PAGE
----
Thousands of protesters living near a nuclear power plant about to be commissioned are blocking highways and staging hunger strikes demanding its closure as they distrust federal government assurances regarding safety.
Agitated villagers living around the Russian-built Koodankulam nuclear plant in the southern Tamil Nadu province, 700km south of the state capital of Chennai, fear there will be an accident similar to the radiation leak in March at Japan's Fukushima nuclear plant following the earthquake and tsunami.
They have blocked all entry points to the plant, preventing further construction work.
"The nuclear plant is unsafe," said SP Udayakumar, of the voluntary People's Movement Against Nuclear Energy. "The safety analysis report and the site evaluation study have not been made public. No public hearing was held. It's an authoritarian project that has been imposed on the people."
He said there had been serious lapses in the environmental impact assessment and that a report commissioned by the Russian Government had found 25 defects in the reactor design.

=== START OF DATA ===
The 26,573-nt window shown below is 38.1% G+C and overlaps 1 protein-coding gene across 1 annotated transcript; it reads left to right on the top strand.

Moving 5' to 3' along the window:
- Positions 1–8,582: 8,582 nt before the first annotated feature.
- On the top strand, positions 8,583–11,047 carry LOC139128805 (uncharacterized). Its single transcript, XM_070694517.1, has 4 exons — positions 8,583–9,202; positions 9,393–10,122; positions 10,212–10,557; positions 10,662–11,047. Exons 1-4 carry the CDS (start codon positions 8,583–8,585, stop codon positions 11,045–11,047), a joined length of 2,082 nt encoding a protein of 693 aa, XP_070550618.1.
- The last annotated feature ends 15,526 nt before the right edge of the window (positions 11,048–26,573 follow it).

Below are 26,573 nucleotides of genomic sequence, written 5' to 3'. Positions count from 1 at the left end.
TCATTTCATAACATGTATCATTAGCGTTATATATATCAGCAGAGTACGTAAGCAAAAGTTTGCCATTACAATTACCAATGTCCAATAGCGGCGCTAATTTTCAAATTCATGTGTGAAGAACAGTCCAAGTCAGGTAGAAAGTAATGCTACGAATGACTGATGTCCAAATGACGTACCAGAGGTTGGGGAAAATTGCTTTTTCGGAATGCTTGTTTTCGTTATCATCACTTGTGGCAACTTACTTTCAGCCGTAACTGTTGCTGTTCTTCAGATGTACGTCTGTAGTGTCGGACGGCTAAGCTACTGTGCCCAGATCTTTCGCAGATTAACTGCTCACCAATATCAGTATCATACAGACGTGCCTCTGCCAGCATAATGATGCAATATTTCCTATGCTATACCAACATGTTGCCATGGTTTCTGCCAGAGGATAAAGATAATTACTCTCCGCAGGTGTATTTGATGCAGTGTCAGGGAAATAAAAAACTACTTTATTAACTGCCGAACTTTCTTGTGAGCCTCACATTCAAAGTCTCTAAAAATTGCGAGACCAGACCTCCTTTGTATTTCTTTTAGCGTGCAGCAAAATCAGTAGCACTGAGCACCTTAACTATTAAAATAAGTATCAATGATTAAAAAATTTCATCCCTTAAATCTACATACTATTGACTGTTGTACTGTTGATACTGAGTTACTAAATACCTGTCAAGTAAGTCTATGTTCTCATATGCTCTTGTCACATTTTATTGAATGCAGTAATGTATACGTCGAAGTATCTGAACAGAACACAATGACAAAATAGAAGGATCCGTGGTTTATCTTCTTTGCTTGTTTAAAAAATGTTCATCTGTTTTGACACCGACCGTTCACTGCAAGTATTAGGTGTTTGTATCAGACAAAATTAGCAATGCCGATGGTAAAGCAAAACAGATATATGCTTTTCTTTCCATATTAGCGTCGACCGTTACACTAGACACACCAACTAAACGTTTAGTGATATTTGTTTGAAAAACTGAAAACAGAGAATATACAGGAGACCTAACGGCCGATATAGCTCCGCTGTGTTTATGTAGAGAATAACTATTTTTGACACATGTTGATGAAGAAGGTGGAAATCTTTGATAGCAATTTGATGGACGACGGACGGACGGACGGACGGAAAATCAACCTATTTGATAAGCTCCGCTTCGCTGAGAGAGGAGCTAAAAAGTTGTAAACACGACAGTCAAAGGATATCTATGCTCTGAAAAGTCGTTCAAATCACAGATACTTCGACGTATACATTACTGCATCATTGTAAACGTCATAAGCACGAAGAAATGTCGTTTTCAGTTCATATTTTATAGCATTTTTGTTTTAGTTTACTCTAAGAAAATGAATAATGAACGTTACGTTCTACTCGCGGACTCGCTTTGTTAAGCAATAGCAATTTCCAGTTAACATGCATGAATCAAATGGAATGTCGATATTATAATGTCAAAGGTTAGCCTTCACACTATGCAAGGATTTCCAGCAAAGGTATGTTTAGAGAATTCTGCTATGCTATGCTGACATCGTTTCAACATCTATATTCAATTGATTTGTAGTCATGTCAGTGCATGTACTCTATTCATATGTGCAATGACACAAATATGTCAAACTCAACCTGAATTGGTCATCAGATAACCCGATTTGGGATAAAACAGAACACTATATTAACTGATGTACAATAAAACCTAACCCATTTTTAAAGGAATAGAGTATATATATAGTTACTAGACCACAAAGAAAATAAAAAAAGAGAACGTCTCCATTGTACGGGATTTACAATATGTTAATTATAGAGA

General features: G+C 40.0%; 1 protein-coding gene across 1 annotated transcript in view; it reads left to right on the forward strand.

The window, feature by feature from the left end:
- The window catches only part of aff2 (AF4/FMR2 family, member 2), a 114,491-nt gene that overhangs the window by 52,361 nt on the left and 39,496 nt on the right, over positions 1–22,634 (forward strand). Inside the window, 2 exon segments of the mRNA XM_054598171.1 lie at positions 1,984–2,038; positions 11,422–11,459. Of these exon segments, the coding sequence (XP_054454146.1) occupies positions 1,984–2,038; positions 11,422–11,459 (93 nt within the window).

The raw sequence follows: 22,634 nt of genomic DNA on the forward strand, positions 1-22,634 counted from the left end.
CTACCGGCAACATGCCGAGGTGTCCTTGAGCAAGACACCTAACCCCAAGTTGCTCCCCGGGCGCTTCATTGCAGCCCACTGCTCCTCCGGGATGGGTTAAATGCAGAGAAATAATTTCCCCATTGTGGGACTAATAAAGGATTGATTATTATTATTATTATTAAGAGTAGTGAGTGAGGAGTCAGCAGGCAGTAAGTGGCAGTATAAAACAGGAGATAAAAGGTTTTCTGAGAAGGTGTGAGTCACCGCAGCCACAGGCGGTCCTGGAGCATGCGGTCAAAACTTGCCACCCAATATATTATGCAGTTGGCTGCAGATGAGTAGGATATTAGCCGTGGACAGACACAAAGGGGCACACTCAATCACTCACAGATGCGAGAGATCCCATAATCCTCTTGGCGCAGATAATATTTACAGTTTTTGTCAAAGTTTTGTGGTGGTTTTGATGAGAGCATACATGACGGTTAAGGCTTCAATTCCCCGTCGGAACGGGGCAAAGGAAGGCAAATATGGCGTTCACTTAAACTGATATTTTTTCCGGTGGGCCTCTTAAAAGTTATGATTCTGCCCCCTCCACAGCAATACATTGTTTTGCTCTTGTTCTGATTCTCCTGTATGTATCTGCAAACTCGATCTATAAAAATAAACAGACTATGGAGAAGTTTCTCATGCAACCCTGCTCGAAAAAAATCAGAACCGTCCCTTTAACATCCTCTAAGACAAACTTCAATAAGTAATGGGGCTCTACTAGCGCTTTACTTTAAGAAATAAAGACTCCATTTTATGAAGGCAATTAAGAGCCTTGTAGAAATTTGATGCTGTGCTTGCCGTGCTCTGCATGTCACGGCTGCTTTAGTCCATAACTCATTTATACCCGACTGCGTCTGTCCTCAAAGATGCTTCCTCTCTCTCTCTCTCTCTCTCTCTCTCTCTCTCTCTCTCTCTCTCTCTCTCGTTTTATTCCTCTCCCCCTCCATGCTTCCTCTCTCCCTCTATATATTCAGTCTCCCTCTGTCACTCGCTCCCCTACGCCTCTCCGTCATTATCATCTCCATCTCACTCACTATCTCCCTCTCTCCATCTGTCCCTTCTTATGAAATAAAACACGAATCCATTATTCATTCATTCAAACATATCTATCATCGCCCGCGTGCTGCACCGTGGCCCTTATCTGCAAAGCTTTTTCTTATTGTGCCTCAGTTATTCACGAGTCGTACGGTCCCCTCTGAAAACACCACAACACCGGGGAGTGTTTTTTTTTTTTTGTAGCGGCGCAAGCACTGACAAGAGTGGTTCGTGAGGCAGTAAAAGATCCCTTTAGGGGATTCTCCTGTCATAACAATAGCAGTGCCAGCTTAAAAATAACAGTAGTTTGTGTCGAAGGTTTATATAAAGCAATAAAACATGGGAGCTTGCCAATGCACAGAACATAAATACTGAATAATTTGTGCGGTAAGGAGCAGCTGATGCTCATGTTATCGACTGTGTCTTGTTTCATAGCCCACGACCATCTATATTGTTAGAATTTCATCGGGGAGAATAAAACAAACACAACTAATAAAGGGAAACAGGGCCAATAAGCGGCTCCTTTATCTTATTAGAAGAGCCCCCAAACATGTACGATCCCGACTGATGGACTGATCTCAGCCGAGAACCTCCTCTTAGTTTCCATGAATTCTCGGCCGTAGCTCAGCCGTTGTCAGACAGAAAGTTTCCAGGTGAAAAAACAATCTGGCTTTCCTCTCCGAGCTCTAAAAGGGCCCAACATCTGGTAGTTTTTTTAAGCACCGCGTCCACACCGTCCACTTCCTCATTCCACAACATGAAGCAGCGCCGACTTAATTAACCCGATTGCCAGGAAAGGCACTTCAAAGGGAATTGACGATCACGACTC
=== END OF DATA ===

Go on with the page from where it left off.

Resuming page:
The report concluded that the Russian technology was unsafe and that the reactors were not equipped to withstand natural or man-made disasters.
India, which has 20 civilian atomic plants, plans on quadrupling its 5000 megawatts of power - barely 2.3 per cent of its current energy output - by 2020 to fuel its booming economy.
Following the Fukushima catastrophe, the debate in India over harnessing nuclear power has become intense, with politicians, atomic scientists, analysts and writers ranged on either side.
This applies not only to the Koodankulam plant, under construction for more than a decade and expected to begin operations soon, but to a series of similar plants planned for India, with possible United States, French and Russian collaboration.
Prime Minister Manmohan Singh told Tamil Naud Chief Minister J Jayalalitha that all precautions would be taken at the Koodankulam nuclear plant to maintain the highest safety standards.
"The Government fully shares the concerns of the people of the area and will take all steps to allay their fears" Singh said, emphasising that Indian nuclear reactors had an impeccable safety record.
But that has failed to mollify Jayalalitha or People's Movement members, who remain opposed to the plant.
Udayakumar said: "We feel that India should not go for nuclear energy when developed countries such as Germany and Italy are phasing out their reactors.
"Even if they open nuclear plants like shops across the country, we are not going to produce more than 10 per cent of power.
"It will take 24,000 years to dispose of half the nuclear waste these would generate."
The People's Movement recommends using alternative means of generating power, harnessing sun, wind and tide.
"We should think beyond fossil and nuclear power," Udayakumar said.
"We are a country with 365 days of sunshine, besides which the white man's technology has badly hurt the Earth."